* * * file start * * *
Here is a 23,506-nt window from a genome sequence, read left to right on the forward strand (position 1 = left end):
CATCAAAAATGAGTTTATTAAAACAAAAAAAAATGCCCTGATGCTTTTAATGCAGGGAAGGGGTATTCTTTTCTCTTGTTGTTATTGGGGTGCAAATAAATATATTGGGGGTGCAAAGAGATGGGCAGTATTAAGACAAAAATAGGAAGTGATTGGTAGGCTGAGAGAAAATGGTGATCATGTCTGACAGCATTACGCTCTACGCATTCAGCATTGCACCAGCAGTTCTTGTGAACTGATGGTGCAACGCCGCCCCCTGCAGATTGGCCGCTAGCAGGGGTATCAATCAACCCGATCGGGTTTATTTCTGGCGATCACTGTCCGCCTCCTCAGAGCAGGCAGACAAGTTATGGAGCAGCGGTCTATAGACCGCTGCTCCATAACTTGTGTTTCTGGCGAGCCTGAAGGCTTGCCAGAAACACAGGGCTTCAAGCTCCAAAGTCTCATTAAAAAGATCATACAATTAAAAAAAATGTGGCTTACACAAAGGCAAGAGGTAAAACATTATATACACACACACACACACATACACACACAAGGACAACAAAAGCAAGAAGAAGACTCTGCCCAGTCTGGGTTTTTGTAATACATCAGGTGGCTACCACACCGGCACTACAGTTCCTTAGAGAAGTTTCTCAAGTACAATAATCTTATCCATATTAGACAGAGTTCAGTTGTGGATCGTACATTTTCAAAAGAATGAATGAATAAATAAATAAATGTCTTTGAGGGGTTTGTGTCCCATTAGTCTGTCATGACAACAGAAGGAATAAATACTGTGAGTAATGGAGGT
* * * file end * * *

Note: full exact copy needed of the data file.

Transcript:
Here is a 23,506-nt window from a genome sequence, read left to right on the forward strand (position 1 = left end):
CATCAAAAATGAGTTTATTAAAACAAAAAAAAATGCCCTGATGCTTTTAATGCAGGGAAGGGGTATTCTTTTCTCTTGTTGTTATTGGGGTGCAAATAAATATATTGGGGGTGCAAAGAGATGGGCAGTATTAAGACAAAAATAGGAAGTGATTGGTAGGCTGAGAGAAAATGGTGATCATGTCTGACAGCATTACGCTCTACGCATTCAGCATTGCACCAGCAGTTCTTGTGAACTGATGGTGCAACGCCGCCCCCTGCAGATTGGCCGCTAGCAGGGGTATCAATCAACCCGATCGGGTTTATTTCTGGCGATCACTGTCCGCCTCCTCAGAGCAGGCAGACAAGTTATGGAGCAGCGGTCTATAGACCGCTGCTCCATAACTTGTGTTTCTGGCGAGCCTGAAGGCTTGCCAGAAACACAGGGCTTCAAGCTCCAAAGTCTCATTAAAAAGATCATACAATTAAAAAAAATGTGGCTTACACAAAGGCAAGAGGTAAAACATTATATACACACACACACACACATACACACACAAGGACAACAAAAGCAAGAAGAAGACTCTGCCCAGTCTGGGTTTTTGTAATACATCAGGTGGCTACCACACCGGCACTACAGTTCCTTAGAGAAGTTTCTCAAGTACAATAATCTTATCCATATTAGACAGAGTTCAGTTGTGGATCGTACATTTTCAAAAGAATGAATGAATAAATAAATAAATGTCTTTGAGGGGTTTGTGTCCCATTAGTCTGTCATGACAACAGAAGGAATAAATACTGTGAGTAATGGAGGT